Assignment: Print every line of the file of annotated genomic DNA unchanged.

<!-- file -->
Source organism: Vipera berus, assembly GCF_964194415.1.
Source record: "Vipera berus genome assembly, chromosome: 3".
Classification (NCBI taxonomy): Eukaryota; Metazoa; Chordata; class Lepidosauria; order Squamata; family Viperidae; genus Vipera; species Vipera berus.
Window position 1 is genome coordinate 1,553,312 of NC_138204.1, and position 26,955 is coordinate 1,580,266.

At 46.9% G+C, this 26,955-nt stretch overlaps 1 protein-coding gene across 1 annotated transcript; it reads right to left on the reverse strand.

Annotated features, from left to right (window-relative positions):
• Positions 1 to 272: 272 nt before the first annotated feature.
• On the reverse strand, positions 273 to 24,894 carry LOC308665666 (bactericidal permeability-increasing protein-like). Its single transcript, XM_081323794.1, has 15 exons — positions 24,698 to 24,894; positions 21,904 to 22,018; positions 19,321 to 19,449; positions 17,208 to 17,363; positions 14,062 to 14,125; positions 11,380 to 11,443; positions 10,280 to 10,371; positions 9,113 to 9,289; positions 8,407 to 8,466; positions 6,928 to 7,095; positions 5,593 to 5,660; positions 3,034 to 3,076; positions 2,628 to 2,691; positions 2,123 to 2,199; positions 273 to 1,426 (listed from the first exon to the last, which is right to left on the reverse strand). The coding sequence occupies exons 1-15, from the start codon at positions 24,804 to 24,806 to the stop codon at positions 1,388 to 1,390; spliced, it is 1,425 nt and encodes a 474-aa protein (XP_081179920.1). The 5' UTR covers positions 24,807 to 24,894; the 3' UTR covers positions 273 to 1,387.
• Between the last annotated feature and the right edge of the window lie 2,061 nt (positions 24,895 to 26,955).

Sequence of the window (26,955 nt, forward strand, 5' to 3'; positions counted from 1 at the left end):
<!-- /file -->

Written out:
Source organism: Vipera berus, assembly GCF_964194415.1.
Source record: "Vipera berus genome assembly, chromosome: 3".
Classification (NCBI taxonomy): Eukaryota; Metazoa; Chordata; class Lepidosauria; order Squamata; family Viperidae; genus Vipera; species Vipera berus.
Window position 1 is genome coordinate 1,553,312 of NC_138204.1, and position 26,955 is coordinate 1,580,266.

At 46.9% G+C, this 26,955-nt stretch overlaps 1 protein-coding gene across 1 annotated transcript; it reads right to left on the reverse strand.

Annotated features, from left to right (window-relative positions):
• Positions 1 to 272: 272 nt before the first annotated feature.
• On the reverse strand, positions 273 to 24,894 carry LOC308665666 (bactericidal permeability-increasing protein-like). Its single transcript, XM_081323794.1, has 15 exons — positions 24,698 to 24,894; positions 21,904 to 22,018; positions 19,321 to 19,449; positions 17,208 to 17,363; positions 14,062 to 14,125; positions 11,380 to 11,443; positions 10,280 to 10,371; positions 9,113 to 9,289; positions 8,407 to 8,466; positions 6,928 to 7,095; positions 5,593 to 5,660; positions 3,034 to 3,076; positions 2,628 to 2,691; positions 2,123 to 2,199; positions 273 to 1,426 (listed from the first exon to the last, which is right to left on the reverse strand). The coding sequence occupies exons 1-15, from the start codon at positions 24,804 to 24,806 to the stop codon at positions 1,388 to 1,390; spliced, it is 1,425 nt and encodes a 474-aa protein (XP_081179920.1). The 5' UTR covers positions 24,807 to 24,894; the 3' UTR covers positions 273 to 1,387.
• Between the last annotated feature and the right edge of the window lie 2,061 nt (positions 24,895 to 26,955).

Sequence of the window (26,955 nt, forward strand, 5' to 3'; positions counted from 1 at the left end):